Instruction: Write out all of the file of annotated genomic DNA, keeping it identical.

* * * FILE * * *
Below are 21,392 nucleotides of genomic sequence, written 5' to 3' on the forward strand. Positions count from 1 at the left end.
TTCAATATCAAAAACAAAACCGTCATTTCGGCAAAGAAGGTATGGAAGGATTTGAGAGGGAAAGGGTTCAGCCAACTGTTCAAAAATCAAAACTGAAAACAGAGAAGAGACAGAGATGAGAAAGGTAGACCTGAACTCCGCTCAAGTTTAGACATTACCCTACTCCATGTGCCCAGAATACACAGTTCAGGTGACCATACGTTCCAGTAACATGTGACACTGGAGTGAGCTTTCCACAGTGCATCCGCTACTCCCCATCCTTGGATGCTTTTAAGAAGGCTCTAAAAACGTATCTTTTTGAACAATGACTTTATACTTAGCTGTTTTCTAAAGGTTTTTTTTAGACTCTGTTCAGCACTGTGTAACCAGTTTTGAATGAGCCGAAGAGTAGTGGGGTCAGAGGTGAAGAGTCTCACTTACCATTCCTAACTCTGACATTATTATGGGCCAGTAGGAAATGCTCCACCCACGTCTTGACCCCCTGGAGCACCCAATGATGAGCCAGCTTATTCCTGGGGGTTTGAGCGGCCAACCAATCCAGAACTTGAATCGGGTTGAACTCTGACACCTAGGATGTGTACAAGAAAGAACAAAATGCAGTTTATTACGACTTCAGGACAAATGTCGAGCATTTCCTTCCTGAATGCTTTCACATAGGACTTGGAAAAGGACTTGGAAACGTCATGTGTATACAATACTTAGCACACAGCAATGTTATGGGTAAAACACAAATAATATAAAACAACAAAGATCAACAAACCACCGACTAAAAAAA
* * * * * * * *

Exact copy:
Below are 21,392 nucleotides of genomic sequence, written 5' to 3' on the forward strand. Positions count from 1 at the left end.
TTCAATATCAAAAACAAAACCGTCATTTCGGCAAAGAAGGTATGGAAGGATTTGAGAGGGAAAGGGTTCAGCCAACTGTTCAAAAATCAAAACTGAAAACAGAGAAGAGACAGAGATGAGAAAGGTAGACCTGAACTCCGCTCAAGTTTAGACATTACCCTACTCCATGTGCCCAGAATACACAGTTCAGGTGACCATACGTTCCAGTAACATGTGACACTGGAGTGAGCTTTCCACAGTGCATCCGCTACTCCCCATCCTTGGATGCTTTTAAGAAGGCTCTAAAAACGTATCTTTTTGAACAATGACTTTATACTTAGCTGTTTTCTAAAGGTTTTTTTTAGACTCTGTTCAGCACTGTGTAACCAGTTTTGAATGAGCCGAAGAGTAGTGGGGTCAGAGGTGAAGAGTCTCACTTACCATTCCTAACTCTGACATTATTATGGGCCAGTAGGAAATGCTCCACCCACGTCTTGACCCCCTGGAGCACCCAATGATGAGCCAGCTTATTCCTGGGGGTTTGAGCGGCCAACCAATCCAGAACTTGAATCGGGTTGAACTCTGACACCTAGGATGTGTACAAGAAAGAACAAAATGCAGTTTATTACGACTTCAGGACAAATGTCGAGCATTTCCTTCCTGAATGCTTTCACATAGGACTTGGAAAAGGACTTGGAAACGTCATGTGTATACAATACTTAGCACACAGCAATGTTATGGGTAAAACACAAATAATATAAAACAACAAAGATCAACAAACCACCGACTAAAAAAA